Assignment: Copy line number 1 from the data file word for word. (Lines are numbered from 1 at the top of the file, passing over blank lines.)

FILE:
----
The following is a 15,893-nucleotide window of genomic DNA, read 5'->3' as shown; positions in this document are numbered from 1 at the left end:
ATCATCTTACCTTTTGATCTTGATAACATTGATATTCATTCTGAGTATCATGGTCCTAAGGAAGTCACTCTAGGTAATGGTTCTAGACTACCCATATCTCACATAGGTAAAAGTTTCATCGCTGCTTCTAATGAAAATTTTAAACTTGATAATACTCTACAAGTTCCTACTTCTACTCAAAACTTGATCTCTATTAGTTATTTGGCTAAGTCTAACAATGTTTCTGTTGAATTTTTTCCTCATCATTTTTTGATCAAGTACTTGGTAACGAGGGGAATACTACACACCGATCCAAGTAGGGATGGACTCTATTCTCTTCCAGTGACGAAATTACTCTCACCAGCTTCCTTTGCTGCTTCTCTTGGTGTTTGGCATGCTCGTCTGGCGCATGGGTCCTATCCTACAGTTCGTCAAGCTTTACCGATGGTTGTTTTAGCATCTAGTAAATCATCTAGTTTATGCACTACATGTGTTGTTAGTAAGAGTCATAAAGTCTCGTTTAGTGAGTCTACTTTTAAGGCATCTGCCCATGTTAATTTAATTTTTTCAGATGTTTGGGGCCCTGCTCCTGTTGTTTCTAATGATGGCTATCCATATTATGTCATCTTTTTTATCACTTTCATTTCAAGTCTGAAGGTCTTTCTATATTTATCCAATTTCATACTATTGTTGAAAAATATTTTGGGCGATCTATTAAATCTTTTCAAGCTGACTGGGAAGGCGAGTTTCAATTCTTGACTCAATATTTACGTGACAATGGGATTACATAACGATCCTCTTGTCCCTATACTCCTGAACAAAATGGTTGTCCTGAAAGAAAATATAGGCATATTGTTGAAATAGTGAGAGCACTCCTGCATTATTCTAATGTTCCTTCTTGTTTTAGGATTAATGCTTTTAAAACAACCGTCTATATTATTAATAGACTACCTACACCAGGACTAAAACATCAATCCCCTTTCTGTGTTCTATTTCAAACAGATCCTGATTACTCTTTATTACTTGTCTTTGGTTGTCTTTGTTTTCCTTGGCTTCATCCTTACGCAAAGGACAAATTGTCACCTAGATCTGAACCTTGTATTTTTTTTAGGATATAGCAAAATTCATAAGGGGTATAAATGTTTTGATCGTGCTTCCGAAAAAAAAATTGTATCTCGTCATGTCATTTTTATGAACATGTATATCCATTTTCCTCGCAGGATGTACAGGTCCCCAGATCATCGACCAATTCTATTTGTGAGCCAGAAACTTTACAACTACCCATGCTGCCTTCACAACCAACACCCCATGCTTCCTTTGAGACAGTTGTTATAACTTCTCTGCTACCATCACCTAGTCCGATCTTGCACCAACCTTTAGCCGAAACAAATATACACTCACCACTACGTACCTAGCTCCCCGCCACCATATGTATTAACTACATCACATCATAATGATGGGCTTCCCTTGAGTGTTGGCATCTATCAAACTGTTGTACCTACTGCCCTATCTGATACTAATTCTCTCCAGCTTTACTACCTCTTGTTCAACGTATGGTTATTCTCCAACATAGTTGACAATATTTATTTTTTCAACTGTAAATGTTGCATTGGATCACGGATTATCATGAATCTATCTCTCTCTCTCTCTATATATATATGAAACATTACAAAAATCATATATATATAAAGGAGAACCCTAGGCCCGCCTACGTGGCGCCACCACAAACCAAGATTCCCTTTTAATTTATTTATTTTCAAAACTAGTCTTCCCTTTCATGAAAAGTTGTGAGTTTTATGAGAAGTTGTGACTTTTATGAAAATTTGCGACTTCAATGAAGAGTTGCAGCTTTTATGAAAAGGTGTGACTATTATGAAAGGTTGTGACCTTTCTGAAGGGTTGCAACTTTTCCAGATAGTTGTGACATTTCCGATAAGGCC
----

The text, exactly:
The following is a 15,893-nucleotide window of genomic DNA, read 5'->3' as shown; positions in this document are numbered from 1 at the left end: